One of my favourite dresses on the planet is finally on the blog! Whoop! Its a Moneta dress – number 8! Will there ever be a number 10? How many more can I make? Only time will tell. In the meantime this is a pictures post :-)..
The Breton jersey dress attracted me with its wide boat neck line. It also looked simple enough to make and yet it took me nearly 18 months between tracing out the pattern and actually sewing it. Here is the picture from the book:
Sewing the dress was a pleasure as it is instant gratification of the best kind. And to end up with something that makes me feel like a stylish well considered adult, well, that’s just the cherry on the cake! The sewing instructions in the book are really good. Plus the sizing was spot on. This size was selected based on my bust and without any alterations at all this is what it looks like.
If I had to nit pick I’d say that there is a swayback issue on the back but honestly I asked my husband what he thought and he earnestly said that the behind was fine. And that is good enough for me :-).
Fabric was from Jacks Fabrics in Leeds market, bought last year so I am quite pleased at how quickly this fabric was turned around :-).
Overall there are many things that pleased me about this project.
The book only cost £9.99 on Amazon with free P&P. Its great value given the number of patterns that come with the book (27 I think). There are a few more patterns I want to make from there. I did make the Japanese top already.
I have already traced out this skirt which was the reason that I bought the book. After seeing Beth’s version I was very inspired to make it.
I made another M6886 as a reader review article for Love Sewing magazine (Issue 44). They invited me to their studio for a proper photoshoot with a make up artist and everything! Even got my nails done :-). It was quite an experience – one that I will cherish. Here is the review……
McCall’s M6886 Pattern Review for Love Sewing Magazine
You can never go wrong with a classic silhouette like McCall’s M6886. Designed to be a close fitting pullover dress, it has three neckline variations and four sleeve lengths. I love the scoop neckline on View D. The simplicity of sewing this dress is at odds with how well presented and chic I feel in it – surely something so quick to sew shouldn’t be so elegant? Yet it is and that is the beauty of this pattern – I can see why it’s incredibly popular in the sewing community with over 160 reviews on PatternReview.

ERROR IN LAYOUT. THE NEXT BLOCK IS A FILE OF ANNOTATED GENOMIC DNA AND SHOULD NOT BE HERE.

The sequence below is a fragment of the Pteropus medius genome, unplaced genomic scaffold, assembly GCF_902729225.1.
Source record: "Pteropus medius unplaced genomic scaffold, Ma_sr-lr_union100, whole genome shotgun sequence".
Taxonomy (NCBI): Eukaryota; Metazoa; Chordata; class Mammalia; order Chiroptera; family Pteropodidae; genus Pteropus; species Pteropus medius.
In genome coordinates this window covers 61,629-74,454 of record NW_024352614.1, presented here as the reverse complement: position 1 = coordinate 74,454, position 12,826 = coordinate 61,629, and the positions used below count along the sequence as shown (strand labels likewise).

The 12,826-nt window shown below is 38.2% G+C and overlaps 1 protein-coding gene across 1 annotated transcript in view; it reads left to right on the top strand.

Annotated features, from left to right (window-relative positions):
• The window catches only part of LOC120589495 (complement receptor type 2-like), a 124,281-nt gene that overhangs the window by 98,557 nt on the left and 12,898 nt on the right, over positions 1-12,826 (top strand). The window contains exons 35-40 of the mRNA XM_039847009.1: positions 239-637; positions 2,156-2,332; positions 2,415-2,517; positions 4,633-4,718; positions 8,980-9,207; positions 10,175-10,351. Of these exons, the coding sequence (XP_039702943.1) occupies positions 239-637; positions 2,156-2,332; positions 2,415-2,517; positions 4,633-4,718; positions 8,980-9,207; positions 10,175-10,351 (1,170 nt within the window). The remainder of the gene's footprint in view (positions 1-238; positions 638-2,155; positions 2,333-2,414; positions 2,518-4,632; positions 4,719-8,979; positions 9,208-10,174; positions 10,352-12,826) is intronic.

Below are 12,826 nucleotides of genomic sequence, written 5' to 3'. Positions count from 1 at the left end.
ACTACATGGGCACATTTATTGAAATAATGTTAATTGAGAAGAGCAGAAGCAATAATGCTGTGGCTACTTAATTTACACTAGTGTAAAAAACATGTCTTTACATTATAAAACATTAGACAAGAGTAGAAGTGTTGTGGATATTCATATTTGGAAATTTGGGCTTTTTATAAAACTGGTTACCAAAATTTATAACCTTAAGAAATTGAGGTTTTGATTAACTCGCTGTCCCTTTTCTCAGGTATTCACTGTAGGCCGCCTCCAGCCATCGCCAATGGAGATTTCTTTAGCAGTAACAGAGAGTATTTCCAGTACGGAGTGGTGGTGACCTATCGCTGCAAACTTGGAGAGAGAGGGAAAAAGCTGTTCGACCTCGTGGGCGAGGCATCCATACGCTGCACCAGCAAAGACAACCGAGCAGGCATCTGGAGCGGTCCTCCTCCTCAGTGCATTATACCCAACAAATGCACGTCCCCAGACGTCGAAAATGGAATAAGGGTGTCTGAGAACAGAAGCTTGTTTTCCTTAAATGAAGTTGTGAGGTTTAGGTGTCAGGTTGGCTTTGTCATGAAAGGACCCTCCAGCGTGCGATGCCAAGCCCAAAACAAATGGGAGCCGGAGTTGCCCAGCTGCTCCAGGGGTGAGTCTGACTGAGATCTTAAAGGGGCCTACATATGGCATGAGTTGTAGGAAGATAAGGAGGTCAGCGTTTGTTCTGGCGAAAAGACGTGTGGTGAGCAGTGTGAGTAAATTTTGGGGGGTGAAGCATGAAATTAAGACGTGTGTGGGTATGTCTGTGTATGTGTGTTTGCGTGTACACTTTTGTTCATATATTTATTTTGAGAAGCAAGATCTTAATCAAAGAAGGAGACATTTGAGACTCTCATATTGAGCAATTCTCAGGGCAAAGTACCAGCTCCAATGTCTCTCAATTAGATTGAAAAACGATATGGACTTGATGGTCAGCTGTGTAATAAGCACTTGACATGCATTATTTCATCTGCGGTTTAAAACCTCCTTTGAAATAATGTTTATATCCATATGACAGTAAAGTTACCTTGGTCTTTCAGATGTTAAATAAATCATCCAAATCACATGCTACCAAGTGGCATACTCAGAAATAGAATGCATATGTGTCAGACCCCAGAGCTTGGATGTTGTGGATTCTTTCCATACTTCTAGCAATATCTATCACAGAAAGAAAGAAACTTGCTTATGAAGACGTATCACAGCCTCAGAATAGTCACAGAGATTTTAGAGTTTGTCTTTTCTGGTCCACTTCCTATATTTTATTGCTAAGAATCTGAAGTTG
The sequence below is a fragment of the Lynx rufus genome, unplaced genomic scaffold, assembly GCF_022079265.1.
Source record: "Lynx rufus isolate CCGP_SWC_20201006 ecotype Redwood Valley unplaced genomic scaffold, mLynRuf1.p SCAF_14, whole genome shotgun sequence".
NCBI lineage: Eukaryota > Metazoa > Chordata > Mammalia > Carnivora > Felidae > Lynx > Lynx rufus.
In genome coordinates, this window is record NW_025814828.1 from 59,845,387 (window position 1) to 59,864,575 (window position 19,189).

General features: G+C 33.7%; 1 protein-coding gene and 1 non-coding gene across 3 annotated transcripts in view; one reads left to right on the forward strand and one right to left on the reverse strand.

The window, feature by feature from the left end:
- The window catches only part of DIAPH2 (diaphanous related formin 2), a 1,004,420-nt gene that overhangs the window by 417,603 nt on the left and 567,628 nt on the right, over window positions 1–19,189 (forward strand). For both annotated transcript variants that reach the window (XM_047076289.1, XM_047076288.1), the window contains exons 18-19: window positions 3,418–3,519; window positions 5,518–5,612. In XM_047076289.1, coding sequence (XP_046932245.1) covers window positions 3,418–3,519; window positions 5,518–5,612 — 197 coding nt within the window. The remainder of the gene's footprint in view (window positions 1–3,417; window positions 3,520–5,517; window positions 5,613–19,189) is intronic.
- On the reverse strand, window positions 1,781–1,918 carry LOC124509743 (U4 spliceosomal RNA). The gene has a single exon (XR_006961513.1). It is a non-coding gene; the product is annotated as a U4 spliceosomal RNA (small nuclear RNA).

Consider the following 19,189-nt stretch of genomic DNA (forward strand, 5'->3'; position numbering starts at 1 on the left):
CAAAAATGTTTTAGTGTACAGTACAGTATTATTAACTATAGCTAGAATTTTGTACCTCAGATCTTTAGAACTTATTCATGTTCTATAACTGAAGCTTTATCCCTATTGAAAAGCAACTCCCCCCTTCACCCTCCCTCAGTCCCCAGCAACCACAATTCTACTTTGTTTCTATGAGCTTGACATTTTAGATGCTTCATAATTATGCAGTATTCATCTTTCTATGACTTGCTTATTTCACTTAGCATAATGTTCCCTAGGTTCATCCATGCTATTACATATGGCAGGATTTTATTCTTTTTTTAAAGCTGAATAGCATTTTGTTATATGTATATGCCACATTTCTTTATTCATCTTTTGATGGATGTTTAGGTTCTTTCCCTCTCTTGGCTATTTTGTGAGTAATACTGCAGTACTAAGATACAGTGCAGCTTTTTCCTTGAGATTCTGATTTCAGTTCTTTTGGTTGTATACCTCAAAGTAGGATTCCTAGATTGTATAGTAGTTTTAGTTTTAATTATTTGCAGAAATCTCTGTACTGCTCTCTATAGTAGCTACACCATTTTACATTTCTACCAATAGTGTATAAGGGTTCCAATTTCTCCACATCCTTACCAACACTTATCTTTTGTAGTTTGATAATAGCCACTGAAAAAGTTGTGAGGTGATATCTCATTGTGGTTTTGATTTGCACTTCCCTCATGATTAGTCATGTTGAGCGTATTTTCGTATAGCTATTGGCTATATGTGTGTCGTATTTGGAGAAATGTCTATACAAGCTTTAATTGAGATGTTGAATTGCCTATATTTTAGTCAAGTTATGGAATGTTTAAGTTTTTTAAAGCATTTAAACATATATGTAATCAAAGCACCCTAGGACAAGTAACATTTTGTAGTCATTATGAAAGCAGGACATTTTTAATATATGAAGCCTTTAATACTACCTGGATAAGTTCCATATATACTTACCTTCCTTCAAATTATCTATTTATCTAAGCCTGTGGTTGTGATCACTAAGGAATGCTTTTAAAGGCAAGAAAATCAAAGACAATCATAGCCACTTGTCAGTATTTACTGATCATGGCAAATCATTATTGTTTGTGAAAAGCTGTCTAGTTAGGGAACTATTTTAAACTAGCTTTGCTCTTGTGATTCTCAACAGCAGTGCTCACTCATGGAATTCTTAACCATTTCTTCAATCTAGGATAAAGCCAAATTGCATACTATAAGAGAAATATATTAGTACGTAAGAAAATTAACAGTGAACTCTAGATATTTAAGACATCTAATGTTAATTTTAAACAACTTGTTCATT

Well written instructions mean that even a new beginner can tackle this. The instructions are also written for sewing machines so even if you don’t have an overlocker you are covered. I cut a size 8 which fits me well – I took in a half inch at my narrowest waist point as I wanted a snugger fit there.
Let’s talk fabric – this lush wool ponte from Minerva Crafts is the bee’s knees, the cat’s meow as it were. I was torn between the brown and pink colourway but settled on the popping pink of course! Unusually, this beautiful ponte roma stripe is made from 100 percent wool fibres. It has a luxurious feel and was an absolute dream to sew. The stripes measure approx 7mm wide so I easily got away with minimal stripe matching (I can honestly say that stripe matching is not my forteJ.). It also helps that it’s reversible which means cutting out can be economical. The fabric is comfortable to wear, isn’t scratchy and the wool makes for a cosy warm dress – perfect for fall/winter. Love!
This dress has got so much layering potential for winter too – I plan on keeping it cosy by layering it over a black turtleneck with tights and knee length boots! Sweet!!!
If you are looking for a practical, easy to sew and figure flattering pattern then look no further than McCall’s M6886. I have more plans to add to the three that are already taking pride of place in my closet!